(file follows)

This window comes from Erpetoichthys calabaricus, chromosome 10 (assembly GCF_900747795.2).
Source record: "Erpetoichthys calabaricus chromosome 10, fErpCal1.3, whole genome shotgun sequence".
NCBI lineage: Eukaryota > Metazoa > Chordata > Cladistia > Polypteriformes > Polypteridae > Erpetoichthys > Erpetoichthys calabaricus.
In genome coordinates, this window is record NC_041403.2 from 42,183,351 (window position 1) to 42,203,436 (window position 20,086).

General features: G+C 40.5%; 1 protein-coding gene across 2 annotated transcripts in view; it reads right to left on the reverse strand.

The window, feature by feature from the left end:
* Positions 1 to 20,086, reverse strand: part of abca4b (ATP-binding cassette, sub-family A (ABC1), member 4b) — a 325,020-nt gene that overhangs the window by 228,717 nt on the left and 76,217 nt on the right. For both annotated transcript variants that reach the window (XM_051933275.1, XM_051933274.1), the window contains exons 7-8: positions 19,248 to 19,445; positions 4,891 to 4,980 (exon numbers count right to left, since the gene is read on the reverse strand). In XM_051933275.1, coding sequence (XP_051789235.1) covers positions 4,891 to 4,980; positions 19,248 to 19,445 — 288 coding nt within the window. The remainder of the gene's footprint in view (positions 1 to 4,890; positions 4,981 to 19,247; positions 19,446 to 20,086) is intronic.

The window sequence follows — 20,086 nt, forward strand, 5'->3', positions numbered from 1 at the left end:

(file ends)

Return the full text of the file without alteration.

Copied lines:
This window comes from Erpetoichthys calabaricus, chromosome 10 (assembly GCF_900747795.2).
Source record: "Erpetoichthys calabaricus chromosome 10, fErpCal1.3, whole genome shotgun sequence".
NCBI lineage: Eukaryota > Metazoa > Chordata > Cladistia > Polypteriformes > Polypteridae > Erpetoichthys > Erpetoichthys calabaricus.
In genome coordinates, this window is record NC_041403.2 from 42,183,351 (window position 1) to 42,203,436 (window position 20,086).

General features: G+C 40.5%; 1 protein-coding gene across 2 annotated transcripts in view; it reads right to left on the reverse strand.

The window, feature by feature from the left end:
* Positions 1 to 20,086, reverse strand: part of abca4b (ATP-binding cassette, sub-family A (ABC1), member 4b) — a 325,020-nt gene that overhangs the window by 228,717 nt on the left and 76,217 nt on the right. For both annotated transcript variants that reach the window (XM_051933275.1, XM_051933274.1), the window contains exons 7-8: positions 19,248 to 19,445; positions 4,891 to 4,980 (exon numbers count right to left, since the gene is read on the reverse strand). In XM_051933275.1, coding sequence (XP_051789235.1) covers positions 4,891 to 4,980; positions 19,248 to 19,445 — 288 coding nt within the window. The remainder of the gene's footprint in view (positions 1 to 4,890; positions 4,981 to 19,247; positions 19,446 to 20,086) is intronic.

The window sequence follows — 20,086 nt, forward strand, 5'->3', positions numbered from 1 at the left end: